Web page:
WHITTLESEA, Australia — The deadliest wildfires in Australia's history burned people in their homes and cars and wiped out entire towns, officials discovered Sunday as they reached farther into the fire zone. The death toll rose to 130 today.
Blazes have been burning for weeks in the southeastern state of Victoria but turned deadly Saturday when searing temperatures and wind blasts created a firestorm that swept across a swath of the region. A long-running drought in the south — the worst in a century — had left forests extra dry, and Saturday's fire conditions were said to be the worst ever in Australia.
Police declared crime scenes today in the towns destroyed by wildfire; officials suspect some of the more than 400 fires were set.
"What do you say about anyone like that?" Prime Minister Kevin Rudd said. "There's no words to describe it, other than it's mass murder."
At least 750 homes were destroyed. Officials said the tolls of human life and property would almost certainly rise.
Police sealed off at least two towns — Marysville and Kinglake — where dozens of deaths occurred — setting up roadside checkpoints and controlling access to the area.
Victoria Police Commissioner Christine Nixon said fire investigators were on the ground at one fire site, in Churchill, east of Melbourne, and would go to others.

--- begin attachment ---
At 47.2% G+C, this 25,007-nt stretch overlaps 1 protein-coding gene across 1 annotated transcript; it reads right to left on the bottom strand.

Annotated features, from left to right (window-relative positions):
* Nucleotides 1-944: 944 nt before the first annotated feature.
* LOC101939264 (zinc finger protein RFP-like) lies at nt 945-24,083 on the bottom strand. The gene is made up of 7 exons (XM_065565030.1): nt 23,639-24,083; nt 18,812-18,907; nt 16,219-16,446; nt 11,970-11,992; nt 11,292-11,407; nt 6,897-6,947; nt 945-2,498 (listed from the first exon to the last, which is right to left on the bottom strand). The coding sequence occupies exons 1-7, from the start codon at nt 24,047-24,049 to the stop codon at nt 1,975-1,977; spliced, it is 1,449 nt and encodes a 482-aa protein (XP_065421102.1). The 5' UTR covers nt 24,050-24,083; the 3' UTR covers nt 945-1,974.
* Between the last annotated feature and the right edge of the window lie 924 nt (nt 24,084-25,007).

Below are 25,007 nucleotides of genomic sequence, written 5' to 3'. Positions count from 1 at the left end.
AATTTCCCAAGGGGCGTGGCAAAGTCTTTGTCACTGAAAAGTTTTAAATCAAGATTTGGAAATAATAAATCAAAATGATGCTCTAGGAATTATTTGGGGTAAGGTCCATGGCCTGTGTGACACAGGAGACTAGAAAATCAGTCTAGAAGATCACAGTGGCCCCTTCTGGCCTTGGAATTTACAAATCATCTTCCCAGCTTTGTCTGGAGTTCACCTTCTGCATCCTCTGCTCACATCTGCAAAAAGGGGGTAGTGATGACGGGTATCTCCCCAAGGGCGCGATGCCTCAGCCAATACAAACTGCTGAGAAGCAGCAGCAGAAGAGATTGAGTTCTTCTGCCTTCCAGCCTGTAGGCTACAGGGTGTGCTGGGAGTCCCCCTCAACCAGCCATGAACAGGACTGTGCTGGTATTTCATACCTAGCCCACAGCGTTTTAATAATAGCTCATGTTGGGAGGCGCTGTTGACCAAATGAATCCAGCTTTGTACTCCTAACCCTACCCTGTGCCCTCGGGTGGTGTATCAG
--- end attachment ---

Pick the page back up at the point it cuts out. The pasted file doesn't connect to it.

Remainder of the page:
Kinglake is "where the most deaths are, but wherever a death has occurred we investigate that as a crime," Nixon told Australian Broadcasting Corp. radio.
Anyone found guilty of lighting a wildfire that causes death faces 25 years in prison in Victoria.
From the air, the landscape was blackened as far as the eye could see. Entire forests were reduced to leafless, charred trunks, farmland to ashes. The Victoria Country Fire Service said some 850 square miles were burned out.
Only five houses were left standing out of about 40 in one neighborhood of the hard-hit Kinglake district. Street after street was lined by smoldering wrecks of homes, roofs collapsed inward, iron roof sheets twisted from the heat. The burned-out hulks of cars dotted roads.
On Sunday, temperatures in the area dropped to about 77 degrees, but along with cooler conditions came wind changes that officials said could push fires in unpredictable directions.
Police and fire officials reached Marysville and several hamlets in the Kinglake district, both about 50 miles north of Melbourne, on Sunday and found the area devastated.
At Marysville, a picturesque hilly district that attracts hikers and tourists and is home to about 800 people, up to 90 percent of buildings were in ruins, witnesses said. Police said two people died there.
"Marysville is no more," Senior Constable Brian Cross said.
At least 29 of the deaths were from the Kinglake area. Residents in hard-hit areas said the fires were moving so fast that they hit without warning. At least 80 people were hospitalized with burns.